Other ways to get overhead: Triceps extensions with a cable, triceps extensions with dumbbells, rolling triceps extensions, PJR pullovers, bodyweight or TRX triceps extensions, different grips and angles.

Triceps pushdowns 

Triceps pushdowns are a staple exercise for many, but rarely appreciated or done right. If there’s one simple rule you should be aware of when trying to build any muscle; if you don’t feel an exercise working that area then you should just scrap it. We could add to that by also stating that if you’ve experienced unwanted pain when doing a particular exercise, then you should scrap that one too. Triceps pushdowns, especially using a rope, tend to be a safe bet for most people, which is why they’ve made this list.

Triceps pushdowns using a rope place your elbows in better alignment than many other common triceps exercises. The rope beats many other cable attachments, too, ensuring your triceps are well-targeted without beating-up your elbows. 

Pushdowns effectively target all three heads of your triceps, although tend to bias more medial and lateral heads. This is one of the reasons why, as we’ve already mentioned, doing some extra work overhead is beneficial as it stops the long-head from being neglected.

Which pushdown technique is best?

Hang around any gym for a few hours and you’ll likely see half a dozen different techniques when doing pushdowns. And, just like varying the angle of your bench, neither are necessarily better nor worse. 

Keeping your elbows fixed to your sides more, better isolates elbow extension, shifting more weight directly to your triceps. This is compared with the technique shown above which allows a more continuous load from the cables. This is because the cable stays closer to the optimal 90 degree angle from the arms throughout the entire movement.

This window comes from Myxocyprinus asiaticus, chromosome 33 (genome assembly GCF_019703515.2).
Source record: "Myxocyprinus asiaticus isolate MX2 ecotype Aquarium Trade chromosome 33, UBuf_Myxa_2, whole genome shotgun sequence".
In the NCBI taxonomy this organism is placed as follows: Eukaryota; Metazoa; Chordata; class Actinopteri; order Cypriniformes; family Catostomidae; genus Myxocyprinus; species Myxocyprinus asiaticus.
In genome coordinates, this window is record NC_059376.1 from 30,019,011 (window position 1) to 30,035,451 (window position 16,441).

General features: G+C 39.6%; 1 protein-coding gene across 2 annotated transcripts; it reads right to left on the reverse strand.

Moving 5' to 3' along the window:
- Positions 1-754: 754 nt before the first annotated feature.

What’s more important when you choose your technque, though, is that you use the technique you feel working your triceps the hardest. Adding the little “turnout” of the rope at the bottom of the pushdown can help with that. Research has shown this little technique tweak to significantly increase triceps recruitment.

Other ways to do pushdowns: X Cable pushdowns, Low-pulley lying pushdowns, resistance band pushdowns, various grips and attachments.


For an arms-building workout, the order of triceps exercises you’ve seen today would work best for most. That being said if you have trouble feeling your triceps when doing narrow-grip presses or dips, I’d highly recommend performing your triceps pushdowns first. This exercise strategy will work to isolate and pre-fatigue your triceps before hitting it with your “big” triceps lift.

When trying to build muscle then increasing poundages is important. But this should not be at the expense of technique, feeling, and optimizing tension. Broadly, sets of 8-15 reps work well for all of these triceps exercises. Combine these with the exercises biceps exercises from Part 1 for a complete arms-building workout. 

Leave a Reply

Your email address will not be published. Required fields are marked *